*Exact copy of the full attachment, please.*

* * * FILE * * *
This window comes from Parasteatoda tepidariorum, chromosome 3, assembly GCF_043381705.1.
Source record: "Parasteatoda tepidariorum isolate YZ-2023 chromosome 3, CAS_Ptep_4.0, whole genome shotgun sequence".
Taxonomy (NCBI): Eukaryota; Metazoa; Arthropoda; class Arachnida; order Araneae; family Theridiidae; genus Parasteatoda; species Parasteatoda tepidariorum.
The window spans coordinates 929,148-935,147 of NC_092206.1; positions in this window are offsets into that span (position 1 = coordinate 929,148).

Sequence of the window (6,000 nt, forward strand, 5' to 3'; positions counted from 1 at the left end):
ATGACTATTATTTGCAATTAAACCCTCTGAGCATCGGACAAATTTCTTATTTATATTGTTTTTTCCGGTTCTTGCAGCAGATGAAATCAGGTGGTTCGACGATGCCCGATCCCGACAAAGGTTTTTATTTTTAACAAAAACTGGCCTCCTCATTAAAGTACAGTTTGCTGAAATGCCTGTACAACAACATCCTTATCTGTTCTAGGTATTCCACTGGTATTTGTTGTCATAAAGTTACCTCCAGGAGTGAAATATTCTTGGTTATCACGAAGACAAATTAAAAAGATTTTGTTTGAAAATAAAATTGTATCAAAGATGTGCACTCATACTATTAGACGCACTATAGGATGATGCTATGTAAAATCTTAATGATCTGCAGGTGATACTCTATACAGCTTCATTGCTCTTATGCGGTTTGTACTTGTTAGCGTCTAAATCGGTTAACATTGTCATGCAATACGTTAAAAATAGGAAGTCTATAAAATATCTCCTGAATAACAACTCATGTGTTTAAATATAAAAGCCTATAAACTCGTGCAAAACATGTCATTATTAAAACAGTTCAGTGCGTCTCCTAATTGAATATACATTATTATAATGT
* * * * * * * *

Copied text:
This window comes from Parasteatoda tepidariorum, chromosome 3, assembly GCF_043381705.1.
Source record: "Parasteatoda tepidariorum isolate YZ-2023 chromosome 3, CAS_Ptep_4.0, whole genome shotgun sequence".
Taxonomy (NCBI): Eukaryota; Metazoa; Arthropoda; class Arachnida; order Araneae; family Theridiidae; genus Parasteatoda; species Parasteatoda tepidariorum.
The window spans coordinates 929,148-935,147 of NC_092206.1; positions in this window are offsets into that span (position 1 = coordinate 929,148).

Sequence of the window (6,000 nt, forward strand, 5' to 3'; positions counted from 1 at the left end):
ATGACTATTATTTGCAATTAAACCCTCTGAGCATCGGACAAATTTCTTATTTATATTGTTTTTTCCGGTTCTTGCAGCAGATGAAATCAGGTGGTTCGACGATGCCCGATCCCGACAAAGGTTTTTATTTTTAACAAAAACTGGCCTCCTCATTAAAGTACAGTTTGCTGAAATGCCTGTACAACAACATCCTTATCTGTTCTAGGTATTCCACTGGTATTTGTTGTCATAAAGTTACCTCCAGGAGTGAAATATTCTTGGTTATCACGAAGACAAATTAAAAAGATTTTGTTTGAAAATAAAATTGTATCAAAGATGTGCACTCATACTATTAGACGCACTATAGGATGATGCTATGTAAAATCTTAATGATCTGCAGGTGATACTCTATACAGCTTCATTGCTCTTATGCGGTTTGTACTTGTTAGCGTCTAAATCGGTTAACATTGTCATGCAATACGTTAAAAATAGGAAGTCTATAAAATATCTCCTGAATAACAACTCATGTGTTTAAATATAAAAGCCTATAAACTCGTGCAAAACATGTCATTATTAAAACAGTTCAGTGCGTCTCCTAATTGAATATACATTATTATAATGT